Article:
Review: Apple watchOS 5

Apple dominates the wearables market with the Apple Watch. A big reason for that is this dominance is the operating system that runs the Apple Watch which is watchOS. In the fifth iteration of this operating system, it’s been refined to not only provide a much better user experience. That starts with Siri. You can now invoke Siri by raising the Apple Watch and speaking to it without saying “hey Siri”. It takes some practise to get it right, but once you figure it out it is a handy feature. Though I have to admit that it wasn’t the biggest deal in the world to say “hey Siri” to get her to do something. But at least you have a choice as to how to invoke Siri for the first time.

If you run third party audio apps on your Apple Watch, they can run in the background and they also have access to the digital crown to allow you to control the volume. That’s neat and will be welcomed by users. Another welcome addition is a new podcasts app that supports automatic syncing of podcasts. That will likely be a feature that is welcomed by those with the LTE version of the Apple Watch as that has twice the memory as the WiFi only version.

watchOS 5 also builds on the solid fitness foundation that watchOS has with activity competitions where you can challenge your friends and win awards, expanded Workout types such as hiking and yoga, automatic workout detection which means that if the Watch thinks your running it will offer to start a workout, and advanced running statistics such as target pace. Though as my wife pointed out, you can’t configure multiple paces among other things. Which means you still have to find an Apple Watch app with those capabilities. But I’m pretty sure that these additions will motivate people to be more active. But one thing that I do have to say is that if I start a long walk, the Watch can be a bit too eager to offer to start a workout when all I am doing is walking to the local corner store down the block.

One feature that I wasn’t able to test was the new Walkie Talkie feature. This feature will allow you to send short audio messages to someone else. As long as you both have an Apple Watch running watchOS 5 and you’ve both added each other to Walkie Talkie. It sounds like a gimmick. But I think that Apple might be on to something here as I can see that this might be a niche use case for some users of the Apple Watch. Families for example as this method of communication may be less obtrusive than a phone call. Especially for a quick message such as “I’m on my way” or “I just got here.”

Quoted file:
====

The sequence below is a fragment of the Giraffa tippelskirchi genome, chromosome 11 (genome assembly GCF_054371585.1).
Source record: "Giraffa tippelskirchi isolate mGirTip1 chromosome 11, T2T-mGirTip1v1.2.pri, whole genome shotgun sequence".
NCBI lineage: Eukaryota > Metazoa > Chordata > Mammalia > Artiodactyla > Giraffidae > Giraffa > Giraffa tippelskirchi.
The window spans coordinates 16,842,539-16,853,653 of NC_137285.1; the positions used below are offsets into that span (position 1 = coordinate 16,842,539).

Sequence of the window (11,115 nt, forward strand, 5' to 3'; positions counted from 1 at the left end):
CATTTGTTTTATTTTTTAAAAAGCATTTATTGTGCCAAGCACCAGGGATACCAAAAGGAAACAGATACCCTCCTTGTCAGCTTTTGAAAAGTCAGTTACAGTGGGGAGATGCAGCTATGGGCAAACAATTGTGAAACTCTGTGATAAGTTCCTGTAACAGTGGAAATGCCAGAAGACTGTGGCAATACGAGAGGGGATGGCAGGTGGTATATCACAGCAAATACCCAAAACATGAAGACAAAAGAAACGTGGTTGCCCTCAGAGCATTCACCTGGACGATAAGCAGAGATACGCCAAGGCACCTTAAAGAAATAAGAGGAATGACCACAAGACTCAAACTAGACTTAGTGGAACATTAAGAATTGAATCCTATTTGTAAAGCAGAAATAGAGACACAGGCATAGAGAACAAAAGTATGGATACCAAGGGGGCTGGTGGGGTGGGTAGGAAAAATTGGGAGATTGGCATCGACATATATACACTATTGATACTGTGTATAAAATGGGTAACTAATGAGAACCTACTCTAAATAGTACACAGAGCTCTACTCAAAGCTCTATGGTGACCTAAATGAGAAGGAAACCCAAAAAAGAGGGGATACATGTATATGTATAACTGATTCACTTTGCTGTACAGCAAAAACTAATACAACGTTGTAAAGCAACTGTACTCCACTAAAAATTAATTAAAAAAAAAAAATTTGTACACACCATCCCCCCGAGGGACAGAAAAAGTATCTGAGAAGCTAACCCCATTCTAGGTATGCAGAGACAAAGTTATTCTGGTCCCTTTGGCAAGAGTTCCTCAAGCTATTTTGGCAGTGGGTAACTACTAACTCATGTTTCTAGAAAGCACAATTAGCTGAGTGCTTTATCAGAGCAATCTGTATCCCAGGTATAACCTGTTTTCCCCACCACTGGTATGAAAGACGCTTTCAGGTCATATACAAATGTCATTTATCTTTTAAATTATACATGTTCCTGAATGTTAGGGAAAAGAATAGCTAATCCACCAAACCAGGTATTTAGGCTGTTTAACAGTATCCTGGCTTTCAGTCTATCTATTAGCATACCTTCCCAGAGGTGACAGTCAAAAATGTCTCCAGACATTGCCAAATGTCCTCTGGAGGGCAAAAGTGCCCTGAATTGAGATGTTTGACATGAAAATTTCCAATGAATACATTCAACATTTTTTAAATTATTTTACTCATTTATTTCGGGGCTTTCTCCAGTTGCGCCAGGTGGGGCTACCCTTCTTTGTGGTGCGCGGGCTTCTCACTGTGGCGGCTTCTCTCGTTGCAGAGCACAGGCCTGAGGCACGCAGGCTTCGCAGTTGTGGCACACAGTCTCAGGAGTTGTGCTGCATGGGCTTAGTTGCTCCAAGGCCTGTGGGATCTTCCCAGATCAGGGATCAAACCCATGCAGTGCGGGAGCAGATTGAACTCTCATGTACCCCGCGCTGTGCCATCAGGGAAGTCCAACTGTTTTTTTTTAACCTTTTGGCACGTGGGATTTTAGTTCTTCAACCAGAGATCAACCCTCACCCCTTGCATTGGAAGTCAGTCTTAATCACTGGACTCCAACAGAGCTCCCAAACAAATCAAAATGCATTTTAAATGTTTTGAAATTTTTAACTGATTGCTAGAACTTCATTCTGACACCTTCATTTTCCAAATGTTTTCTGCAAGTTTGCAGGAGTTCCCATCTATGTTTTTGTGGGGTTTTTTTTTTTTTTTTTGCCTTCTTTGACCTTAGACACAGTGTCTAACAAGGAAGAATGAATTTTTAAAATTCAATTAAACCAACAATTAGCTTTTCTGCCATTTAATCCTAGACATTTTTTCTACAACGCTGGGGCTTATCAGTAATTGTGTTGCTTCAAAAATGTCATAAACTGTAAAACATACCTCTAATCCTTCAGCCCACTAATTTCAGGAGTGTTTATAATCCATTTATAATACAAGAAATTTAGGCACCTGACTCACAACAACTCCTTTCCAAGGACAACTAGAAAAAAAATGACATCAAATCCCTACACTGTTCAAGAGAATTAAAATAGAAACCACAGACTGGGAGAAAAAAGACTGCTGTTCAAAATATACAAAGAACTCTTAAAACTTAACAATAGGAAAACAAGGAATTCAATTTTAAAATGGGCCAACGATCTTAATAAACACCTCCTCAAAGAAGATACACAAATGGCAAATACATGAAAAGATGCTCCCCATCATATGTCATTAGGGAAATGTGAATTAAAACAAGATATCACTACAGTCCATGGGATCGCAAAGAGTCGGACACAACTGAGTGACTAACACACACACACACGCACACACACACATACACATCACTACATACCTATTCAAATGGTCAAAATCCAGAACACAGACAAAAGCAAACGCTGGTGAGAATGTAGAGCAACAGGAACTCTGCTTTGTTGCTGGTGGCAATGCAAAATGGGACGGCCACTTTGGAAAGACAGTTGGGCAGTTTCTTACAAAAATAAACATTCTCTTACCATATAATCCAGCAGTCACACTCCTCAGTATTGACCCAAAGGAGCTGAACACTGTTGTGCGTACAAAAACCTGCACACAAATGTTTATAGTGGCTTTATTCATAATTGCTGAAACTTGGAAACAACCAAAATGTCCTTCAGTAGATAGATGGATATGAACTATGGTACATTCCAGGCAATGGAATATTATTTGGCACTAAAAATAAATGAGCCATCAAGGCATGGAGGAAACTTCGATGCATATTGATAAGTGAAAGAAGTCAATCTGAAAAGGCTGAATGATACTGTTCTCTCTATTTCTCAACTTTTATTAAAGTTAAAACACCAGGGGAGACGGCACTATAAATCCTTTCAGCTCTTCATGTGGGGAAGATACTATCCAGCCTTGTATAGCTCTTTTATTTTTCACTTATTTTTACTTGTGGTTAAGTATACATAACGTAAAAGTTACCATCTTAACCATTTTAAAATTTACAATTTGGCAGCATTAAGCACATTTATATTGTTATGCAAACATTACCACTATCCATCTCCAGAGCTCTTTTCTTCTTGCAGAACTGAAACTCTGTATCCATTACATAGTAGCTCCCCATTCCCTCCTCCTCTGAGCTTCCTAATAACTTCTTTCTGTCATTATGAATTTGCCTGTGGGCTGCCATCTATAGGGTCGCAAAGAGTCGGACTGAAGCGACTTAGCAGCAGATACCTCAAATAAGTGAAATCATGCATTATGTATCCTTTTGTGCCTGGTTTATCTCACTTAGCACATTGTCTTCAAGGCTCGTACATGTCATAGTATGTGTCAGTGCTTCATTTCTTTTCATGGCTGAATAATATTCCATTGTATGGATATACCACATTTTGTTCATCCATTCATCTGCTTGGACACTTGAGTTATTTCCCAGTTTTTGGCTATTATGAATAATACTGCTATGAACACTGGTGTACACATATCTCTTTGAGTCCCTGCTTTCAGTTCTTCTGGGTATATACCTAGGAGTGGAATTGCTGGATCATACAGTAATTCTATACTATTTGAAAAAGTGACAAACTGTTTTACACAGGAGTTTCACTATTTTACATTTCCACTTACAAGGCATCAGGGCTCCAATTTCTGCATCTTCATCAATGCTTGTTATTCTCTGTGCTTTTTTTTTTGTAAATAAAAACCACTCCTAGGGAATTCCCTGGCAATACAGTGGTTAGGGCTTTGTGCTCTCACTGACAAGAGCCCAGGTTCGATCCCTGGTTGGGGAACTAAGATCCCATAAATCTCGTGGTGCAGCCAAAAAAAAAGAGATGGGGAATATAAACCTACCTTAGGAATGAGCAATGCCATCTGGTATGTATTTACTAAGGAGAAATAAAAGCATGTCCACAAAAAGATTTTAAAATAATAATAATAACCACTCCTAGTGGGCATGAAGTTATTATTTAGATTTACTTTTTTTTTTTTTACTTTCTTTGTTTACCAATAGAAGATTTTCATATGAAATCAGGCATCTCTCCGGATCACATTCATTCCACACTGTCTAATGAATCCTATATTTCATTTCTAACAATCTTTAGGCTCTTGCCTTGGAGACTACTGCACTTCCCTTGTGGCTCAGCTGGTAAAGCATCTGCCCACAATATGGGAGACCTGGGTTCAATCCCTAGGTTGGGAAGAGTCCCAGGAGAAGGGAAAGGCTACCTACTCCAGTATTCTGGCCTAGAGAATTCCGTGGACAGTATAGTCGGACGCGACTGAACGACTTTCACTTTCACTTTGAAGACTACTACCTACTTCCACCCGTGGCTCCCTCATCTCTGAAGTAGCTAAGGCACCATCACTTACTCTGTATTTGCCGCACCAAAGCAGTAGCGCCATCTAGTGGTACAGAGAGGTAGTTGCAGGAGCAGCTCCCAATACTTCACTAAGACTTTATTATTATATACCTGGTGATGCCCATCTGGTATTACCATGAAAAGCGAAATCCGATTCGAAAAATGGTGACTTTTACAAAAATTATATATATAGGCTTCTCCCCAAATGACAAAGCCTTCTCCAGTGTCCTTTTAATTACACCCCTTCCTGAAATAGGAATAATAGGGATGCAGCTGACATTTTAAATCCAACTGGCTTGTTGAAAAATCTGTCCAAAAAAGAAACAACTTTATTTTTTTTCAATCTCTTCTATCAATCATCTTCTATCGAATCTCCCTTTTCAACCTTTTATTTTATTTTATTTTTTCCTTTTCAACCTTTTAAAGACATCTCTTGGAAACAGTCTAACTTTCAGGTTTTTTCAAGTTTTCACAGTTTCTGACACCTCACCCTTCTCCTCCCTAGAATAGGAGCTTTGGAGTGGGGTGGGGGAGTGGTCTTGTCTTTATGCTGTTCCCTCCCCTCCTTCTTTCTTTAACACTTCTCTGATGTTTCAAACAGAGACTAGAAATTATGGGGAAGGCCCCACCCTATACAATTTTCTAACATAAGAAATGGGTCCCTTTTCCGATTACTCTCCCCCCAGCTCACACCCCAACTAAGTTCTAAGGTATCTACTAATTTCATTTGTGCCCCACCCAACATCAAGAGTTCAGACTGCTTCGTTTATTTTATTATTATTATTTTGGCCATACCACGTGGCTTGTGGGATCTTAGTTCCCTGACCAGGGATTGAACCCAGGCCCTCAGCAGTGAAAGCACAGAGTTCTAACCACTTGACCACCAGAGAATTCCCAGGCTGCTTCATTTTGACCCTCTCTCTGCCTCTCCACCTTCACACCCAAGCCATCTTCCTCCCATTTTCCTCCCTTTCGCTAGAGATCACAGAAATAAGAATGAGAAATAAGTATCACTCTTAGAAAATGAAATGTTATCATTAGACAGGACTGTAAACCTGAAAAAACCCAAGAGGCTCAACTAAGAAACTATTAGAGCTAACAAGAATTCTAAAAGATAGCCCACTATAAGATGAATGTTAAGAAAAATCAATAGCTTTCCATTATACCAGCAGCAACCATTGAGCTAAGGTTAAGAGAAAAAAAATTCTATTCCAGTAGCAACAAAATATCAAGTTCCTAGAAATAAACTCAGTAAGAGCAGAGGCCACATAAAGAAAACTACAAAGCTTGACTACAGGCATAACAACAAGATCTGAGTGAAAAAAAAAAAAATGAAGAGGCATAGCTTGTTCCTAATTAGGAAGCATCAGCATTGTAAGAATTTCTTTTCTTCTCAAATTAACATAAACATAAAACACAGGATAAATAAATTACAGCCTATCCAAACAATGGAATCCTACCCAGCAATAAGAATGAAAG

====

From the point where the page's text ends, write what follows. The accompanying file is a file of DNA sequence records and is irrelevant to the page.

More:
One big addition that most people will care about is that watchOS 5 now has the ability to allow you to connect to any WiFi access point which will give you a reason to not tote your iPhone around the office for example. Especially for those who have the WiFi version of the Apple Watch. That is as long as it is not a 5GHz Wi-Fi network, or it is a captive network or some sort. But assuming that you fit this use case, it works. Mostly. By that I mean that if you have a simple WiFi network with password authentication, it will work just fine based on my testing. But if you try to connect to a WiFi network that is more sophisticated such as an 802.1x network that requires a username and password and requires a certificate to be downloaded to the Apple Watch, your mileage may vary. In my tests of that scenario, it worked maybe 25 percent of the time. The rest of the time it failed to connect and claimed that my password was wrong which. But it wasn’t. That implies that Apple may have some work to do on this front. Another thing to note is that Apple requires you to use the scribble feature to enter the password. That can be frustrating if you have never done that before. But once you get the hang of scribble, it’s really not a big deal.

Another big addition is that the Mail app finally displays HTML content. That way you don’t have to fish out your phone to read an email. Which in turn enhances the fact that you can leave your phone behind and just rely on the Apple Watch.

Gripes? Well, I have noted that the user interface is kind of buggy. For example there is the odd occasion where I try to respond to a text message in Messages and when I use a canned response, Messages disappears and I simply hear the sound that indicates that I have sent the message. But because I am not 100% sure that I have used the right canned response, I have to go back into messages to check to make sure. But that is minor in the grand scheme of things as this is a solid iteration of Apple’s wearable OS. If you have an Apple Watch, you should download this and install this ASAP as it is a major step forward for Apple Watch owners.

 

 

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One Response to “Review: Apple watchOS 5”

  1. […] 3 could occasionally bog down. Nothing like that exists here. watchOS 5 which you can read about here is preinstalled and really leverages this platform. Along for the ride is the ability to detect […]

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